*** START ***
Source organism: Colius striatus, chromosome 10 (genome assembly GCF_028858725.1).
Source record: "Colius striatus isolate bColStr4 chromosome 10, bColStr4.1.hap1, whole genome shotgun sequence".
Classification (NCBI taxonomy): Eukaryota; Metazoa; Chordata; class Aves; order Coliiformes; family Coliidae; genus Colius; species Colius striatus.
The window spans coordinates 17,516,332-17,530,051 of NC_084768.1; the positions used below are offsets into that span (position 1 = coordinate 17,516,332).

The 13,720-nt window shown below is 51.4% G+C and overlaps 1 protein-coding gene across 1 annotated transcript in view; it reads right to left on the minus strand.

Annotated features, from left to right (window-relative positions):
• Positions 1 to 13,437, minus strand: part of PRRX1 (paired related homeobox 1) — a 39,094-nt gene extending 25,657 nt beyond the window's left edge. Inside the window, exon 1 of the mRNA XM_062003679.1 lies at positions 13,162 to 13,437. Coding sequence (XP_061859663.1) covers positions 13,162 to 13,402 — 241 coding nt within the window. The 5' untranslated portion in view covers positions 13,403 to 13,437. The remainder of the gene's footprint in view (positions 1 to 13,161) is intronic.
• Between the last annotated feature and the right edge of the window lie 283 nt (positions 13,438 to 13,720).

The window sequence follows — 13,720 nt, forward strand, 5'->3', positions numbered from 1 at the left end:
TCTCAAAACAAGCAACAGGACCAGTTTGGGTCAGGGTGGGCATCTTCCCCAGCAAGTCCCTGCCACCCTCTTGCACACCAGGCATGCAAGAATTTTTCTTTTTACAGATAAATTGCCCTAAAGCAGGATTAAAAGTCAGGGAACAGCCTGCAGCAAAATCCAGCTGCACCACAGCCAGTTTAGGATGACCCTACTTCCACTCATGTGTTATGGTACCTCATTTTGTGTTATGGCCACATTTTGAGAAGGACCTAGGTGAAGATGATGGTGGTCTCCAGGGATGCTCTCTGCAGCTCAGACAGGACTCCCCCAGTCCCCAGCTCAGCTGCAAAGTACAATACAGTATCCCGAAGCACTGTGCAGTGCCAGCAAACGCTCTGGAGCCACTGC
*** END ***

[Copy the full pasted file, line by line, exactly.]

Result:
Source organism: Colius striatus, chromosome 10 (genome assembly GCF_028858725.1).
Source record: "Colius striatus isolate bColStr4 chromosome 10, bColStr4.1.hap1, whole genome shotgun sequence".
Classification (NCBI taxonomy): Eukaryota; Metazoa; Chordata; class Aves; order Coliiformes; family Coliidae; genus Colius; species Colius striatus.
The window spans coordinates 17,516,332-17,530,051 of NC_084768.1; the positions used below are offsets into that span (position 1 = coordinate 17,516,332).

The 13,720-nt window shown below is 51.4% G+C and overlaps 1 protein-coding gene across 1 annotated transcript in view; it reads right to left on the minus strand.

Annotated features, from left to right (window-relative positions):
• Positions 1 to 13,437, minus strand: part of PRRX1 (paired related homeobox 1) — a 39,094-nt gene extending 25,657 nt beyond the window's left edge. Inside the window, exon 1 of the mRNA XM_062003679.1 lies at positions 13,162 to 13,437. Coding sequence (XP_061859663.1) covers positions 13,162 to 13,402 — 241 coding nt within the window. The 5' untranslated portion in view covers positions 13,403 to 13,437. The remainder of the gene's footprint in view (positions 1 to 13,161) is intronic.
• Between the last annotated feature and the right edge of the window lie 283 nt (positions 13,438 to 13,720).

The window sequence follows — 13,720 nt, forward strand, 5'->3', positions numbered from 1 at the left end:
TCTCAAAACAAGCAACAGGACCAGTTTGGGTCAGGGTGGGCATCTTCCCCAGCAAGTCCCTGCCACCCTCTTGCACACCAGGCATGCAAGAATTTTTCTTTTTACAGATAAATTGCCCTAAAGCAGGATTAAAAGTCAGGGAACAGCCTGCAGCAAAATCCAGCTGCACCACAGCCAGTTTAGGATGACCCTACTTCCACTCATGTGTTATGGTACCTCATTTTGTGTTATGGCCACATTTTGAGAAGGACCTAGGTGAAGATGATGGTGGTCTCCAGGGATGCTCTCTGCAGCTCAGACAGGACTCCCCCAGTCCCCAGCTCAGCTGCAAAGTACAATACAGTATCCCGAAGCACTGTGCAGTGCCAGCAAACGCTCTGGAGCCACTGC